Lee, JongHwa Ph.D.
|College of Humanities and Social Sciences
Department of Communication
1166 Fort Street Mall, #308
Office Phone: (808) 544-0831
Fax: (808) 544-0835
Office Hours: TR 2:00-3:30 and by appointment
Ph.D., Communication Studies – Ohio University
M.A., Communication Studies – San Jose State University
B.A., Mass Communication – Kei-Myung University
JongHwa Lee, Ph.D., is an Associate Professor in the Department of Communication at Hawaii Pacific University, where he teaches intercultural and international communication for undergraduate and graduate courses.
Dr. Lee is a scholar of international/intercultural communication, critical/cultural studies, and contemporary rhetorical theory, with research interests in tourism and globalization, space and memory, and the rhetoric of human rights and human wrongs. Currently, he is working on the issues of historical justice and memory in North-East Asia including the problem of Japanese Military Sexual Slavery.
Dr. Lee has published his scholarship through various venues and for diverse audiences. His recent publications include an edited book, Activism and rhetoric: Theories and contexts for political engagement (Routledge, 2010), a journal article on translation and modernization in Korea (Language and Intercultural Communication, 2010), and a book chapter on Hallyu and globalization (Current and future trends of Korean pop cultural waves, 2011).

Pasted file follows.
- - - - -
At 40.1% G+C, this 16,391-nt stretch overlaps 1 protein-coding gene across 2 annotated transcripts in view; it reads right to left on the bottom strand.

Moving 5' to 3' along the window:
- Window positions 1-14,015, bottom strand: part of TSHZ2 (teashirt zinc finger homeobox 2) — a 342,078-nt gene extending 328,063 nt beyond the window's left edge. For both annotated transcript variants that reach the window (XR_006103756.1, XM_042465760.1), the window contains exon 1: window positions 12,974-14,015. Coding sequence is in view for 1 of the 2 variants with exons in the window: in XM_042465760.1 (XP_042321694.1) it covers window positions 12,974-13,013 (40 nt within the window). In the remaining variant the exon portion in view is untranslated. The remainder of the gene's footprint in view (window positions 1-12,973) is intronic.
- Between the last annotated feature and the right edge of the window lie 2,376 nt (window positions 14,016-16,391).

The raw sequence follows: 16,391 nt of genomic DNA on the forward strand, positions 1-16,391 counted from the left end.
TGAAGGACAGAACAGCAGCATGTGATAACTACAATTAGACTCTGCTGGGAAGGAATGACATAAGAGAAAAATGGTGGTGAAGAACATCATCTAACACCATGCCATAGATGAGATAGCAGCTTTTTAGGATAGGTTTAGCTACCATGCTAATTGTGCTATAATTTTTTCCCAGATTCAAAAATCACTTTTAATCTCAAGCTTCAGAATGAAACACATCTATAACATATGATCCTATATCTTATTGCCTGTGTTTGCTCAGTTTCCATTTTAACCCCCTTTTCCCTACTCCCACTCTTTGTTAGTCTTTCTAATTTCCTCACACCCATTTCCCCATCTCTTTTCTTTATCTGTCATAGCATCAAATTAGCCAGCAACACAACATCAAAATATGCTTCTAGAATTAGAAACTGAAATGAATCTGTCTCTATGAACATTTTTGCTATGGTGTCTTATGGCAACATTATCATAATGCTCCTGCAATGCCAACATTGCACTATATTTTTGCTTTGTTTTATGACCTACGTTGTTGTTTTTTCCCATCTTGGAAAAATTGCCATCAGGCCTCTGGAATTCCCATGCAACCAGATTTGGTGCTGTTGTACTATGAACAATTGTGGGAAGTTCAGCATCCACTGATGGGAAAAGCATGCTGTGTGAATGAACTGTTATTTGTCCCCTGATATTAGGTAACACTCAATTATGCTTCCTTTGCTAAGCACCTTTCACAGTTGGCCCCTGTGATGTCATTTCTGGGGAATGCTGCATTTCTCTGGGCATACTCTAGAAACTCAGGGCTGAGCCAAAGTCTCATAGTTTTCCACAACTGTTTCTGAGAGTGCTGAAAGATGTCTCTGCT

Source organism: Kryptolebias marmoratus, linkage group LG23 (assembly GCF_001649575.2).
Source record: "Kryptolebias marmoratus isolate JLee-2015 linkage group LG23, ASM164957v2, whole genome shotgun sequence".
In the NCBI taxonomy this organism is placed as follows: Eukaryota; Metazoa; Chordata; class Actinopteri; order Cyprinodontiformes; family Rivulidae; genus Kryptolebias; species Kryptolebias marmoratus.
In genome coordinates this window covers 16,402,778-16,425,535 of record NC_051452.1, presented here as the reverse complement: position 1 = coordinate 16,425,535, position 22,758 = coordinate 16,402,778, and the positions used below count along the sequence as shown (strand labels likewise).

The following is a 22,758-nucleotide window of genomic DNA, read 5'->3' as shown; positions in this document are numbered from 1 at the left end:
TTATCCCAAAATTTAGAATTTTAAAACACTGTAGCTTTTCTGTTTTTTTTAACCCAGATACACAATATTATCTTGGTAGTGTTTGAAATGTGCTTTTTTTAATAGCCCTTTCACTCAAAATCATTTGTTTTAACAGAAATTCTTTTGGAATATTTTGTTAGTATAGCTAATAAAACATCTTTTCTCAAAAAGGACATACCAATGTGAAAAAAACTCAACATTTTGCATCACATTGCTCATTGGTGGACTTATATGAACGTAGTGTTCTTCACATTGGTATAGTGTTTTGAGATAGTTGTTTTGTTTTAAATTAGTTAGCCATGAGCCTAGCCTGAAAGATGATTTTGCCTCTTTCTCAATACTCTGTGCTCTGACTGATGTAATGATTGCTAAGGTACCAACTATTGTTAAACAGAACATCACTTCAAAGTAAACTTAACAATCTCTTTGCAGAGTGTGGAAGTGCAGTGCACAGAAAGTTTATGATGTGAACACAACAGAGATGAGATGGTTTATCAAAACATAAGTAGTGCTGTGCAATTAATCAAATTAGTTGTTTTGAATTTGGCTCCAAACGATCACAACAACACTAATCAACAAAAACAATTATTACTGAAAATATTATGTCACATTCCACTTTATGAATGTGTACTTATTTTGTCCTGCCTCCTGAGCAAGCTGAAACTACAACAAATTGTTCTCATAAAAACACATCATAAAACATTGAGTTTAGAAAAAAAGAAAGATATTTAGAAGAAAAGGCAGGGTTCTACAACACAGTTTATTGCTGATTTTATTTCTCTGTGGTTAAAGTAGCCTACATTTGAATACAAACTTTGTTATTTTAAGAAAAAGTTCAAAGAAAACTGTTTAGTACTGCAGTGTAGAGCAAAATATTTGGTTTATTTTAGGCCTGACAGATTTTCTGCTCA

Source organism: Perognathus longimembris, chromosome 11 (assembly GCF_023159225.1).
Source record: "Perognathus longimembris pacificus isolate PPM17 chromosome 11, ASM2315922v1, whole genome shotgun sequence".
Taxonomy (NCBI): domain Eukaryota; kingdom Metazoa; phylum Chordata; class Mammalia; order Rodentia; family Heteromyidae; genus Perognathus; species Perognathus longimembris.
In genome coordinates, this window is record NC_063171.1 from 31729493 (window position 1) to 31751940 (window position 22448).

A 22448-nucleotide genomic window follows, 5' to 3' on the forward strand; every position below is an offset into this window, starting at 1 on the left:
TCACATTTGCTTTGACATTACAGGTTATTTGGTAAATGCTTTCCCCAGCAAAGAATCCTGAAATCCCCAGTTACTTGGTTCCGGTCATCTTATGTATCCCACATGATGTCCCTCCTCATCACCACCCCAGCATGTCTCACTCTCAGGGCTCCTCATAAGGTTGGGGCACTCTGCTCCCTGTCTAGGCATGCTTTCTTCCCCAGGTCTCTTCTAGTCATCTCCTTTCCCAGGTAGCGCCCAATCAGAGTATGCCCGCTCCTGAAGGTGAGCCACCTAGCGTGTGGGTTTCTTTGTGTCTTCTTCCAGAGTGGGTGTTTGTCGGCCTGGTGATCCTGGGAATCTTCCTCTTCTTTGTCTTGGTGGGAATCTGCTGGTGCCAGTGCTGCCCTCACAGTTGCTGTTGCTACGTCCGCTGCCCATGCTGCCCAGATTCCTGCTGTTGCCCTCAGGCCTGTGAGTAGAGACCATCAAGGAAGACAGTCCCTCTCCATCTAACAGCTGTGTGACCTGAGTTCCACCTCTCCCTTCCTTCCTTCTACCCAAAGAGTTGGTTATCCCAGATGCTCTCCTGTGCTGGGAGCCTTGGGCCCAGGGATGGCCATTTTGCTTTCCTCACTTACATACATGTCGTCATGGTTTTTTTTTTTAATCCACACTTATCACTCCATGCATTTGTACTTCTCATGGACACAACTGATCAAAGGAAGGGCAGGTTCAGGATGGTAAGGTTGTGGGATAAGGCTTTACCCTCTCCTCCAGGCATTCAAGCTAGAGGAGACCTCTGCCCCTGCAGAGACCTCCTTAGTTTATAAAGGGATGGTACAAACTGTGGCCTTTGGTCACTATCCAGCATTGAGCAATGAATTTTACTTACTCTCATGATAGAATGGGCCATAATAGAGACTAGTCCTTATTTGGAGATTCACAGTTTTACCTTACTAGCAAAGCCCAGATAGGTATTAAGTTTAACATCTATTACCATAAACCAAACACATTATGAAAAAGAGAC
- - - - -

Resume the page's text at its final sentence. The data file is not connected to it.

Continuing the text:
In addition to basic communication courses (Public Speaking, Small Group Communication, Communication Theory, Research Methods, Persuasion, Cross-Cultural Communication), he has taught Tourism and Cross-Cultural Communication, Communication Campaign for Human Rights, the Rhetoric of Human Rights and Human Wrongs, and the Rhetoric of Memory and Space.Dr. Lee was the chief organizer of the World Conference on Japanese Military Sexual Slaver held in University of California at Los Angeles in 2007. The World Conference was a global gathering of over 200 scholars, NGOs, human rights activists, legislators, attorneys, artists, and most importantly survivors, from 12 countries and 4 continents, to honor the bravery and struggles of the victims of Japanese Military Sexual Slavery. The World Conference also explored a unified plan of global action on contemporary issues in trafficking and gender-based/sexual violence during armed conflicts.